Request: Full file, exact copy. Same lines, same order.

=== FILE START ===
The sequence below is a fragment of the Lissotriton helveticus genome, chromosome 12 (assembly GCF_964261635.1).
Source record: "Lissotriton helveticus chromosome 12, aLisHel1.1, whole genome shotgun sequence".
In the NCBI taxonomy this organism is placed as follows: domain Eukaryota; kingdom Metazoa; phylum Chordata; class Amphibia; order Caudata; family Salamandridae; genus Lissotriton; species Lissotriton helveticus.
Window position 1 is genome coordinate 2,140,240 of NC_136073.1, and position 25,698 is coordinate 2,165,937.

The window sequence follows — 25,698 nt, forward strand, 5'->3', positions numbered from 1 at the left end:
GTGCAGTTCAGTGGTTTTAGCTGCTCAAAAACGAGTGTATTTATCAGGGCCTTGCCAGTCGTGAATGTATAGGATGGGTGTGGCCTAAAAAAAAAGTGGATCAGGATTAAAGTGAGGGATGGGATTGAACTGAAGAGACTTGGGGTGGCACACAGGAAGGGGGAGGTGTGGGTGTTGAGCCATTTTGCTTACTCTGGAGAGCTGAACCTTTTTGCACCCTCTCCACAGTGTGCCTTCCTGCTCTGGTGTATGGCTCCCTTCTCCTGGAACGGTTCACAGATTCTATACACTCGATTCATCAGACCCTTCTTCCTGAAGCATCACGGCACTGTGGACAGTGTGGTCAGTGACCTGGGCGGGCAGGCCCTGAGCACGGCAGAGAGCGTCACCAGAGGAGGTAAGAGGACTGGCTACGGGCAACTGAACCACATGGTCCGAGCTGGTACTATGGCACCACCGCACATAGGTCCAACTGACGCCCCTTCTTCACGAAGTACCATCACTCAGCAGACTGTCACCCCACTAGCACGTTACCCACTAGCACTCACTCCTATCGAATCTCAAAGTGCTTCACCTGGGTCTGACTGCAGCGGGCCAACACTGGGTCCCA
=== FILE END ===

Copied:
The sequence below is a fragment of the Lissotriton helveticus genome, chromosome 12 (assembly GCF_964261635.1).
Source record: "Lissotriton helveticus chromosome 12, aLisHel1.1, whole genome shotgun sequence".
In the NCBI taxonomy this organism is placed as follows: domain Eukaryota; kingdom Metazoa; phylum Chordata; class Amphibia; order Caudata; family Salamandridae; genus Lissotriton; species Lissotriton helveticus.
Window position 1 is genome coordinate 2,140,240 of NC_136073.1, and position 25,698 is coordinate 2,165,937.

The window sequence follows — 25,698 nt, forward strand, 5'->3', positions numbered from 1 at the left end:
GTGCAGTTCAGTGGTTTTAGCTGCTCAAAAACGAGTGTATTTATCAGGGCCTTGCCAGTCGTGAATGTATAGGATGGGTGTGGCCTAAAAAAAAAGTGGATCAGGATTAAAGTGAGGGATGGGATTGAACTGAAGAGACTTGGGGTGGCACACAGGAAGGGGGAGGTGTGGGTGTTGAGCCATTTTGCTTACTCTGGAGAGCTGAACCTTTTTGCACCCTCTCCACAGTGTGCCTTCCTGCTCTGGTGTATGGCTCCCTTCTCCTGGAACGGTTCACAGATTCTATACACTCGATTCATCAGACCCTTCTTCCTGAAGCATCACGGCACTGTGGACAGTGTGGTCAGTGACCTGGGCGGGCAGGCCCTGAGCACGGCAGAGAGCGTCACCAGAGGAGGTAAGAGGACTGGCTACGGGCAACTGAACCACATGGTCCGAGCTGGTACTATGGCACCACCGCACATAGGTCCAACTGACGCCCCTTCTTCACGAAGTACCATCACTCAGCAGACTGTCACCCCACTAGCACGTTACCCACTAGCACTCACTCCTATCGAATCTCAAAGTGCTTCACCTGGGTCTGACTGCAGCGGGCCAACACTGGGTCCCA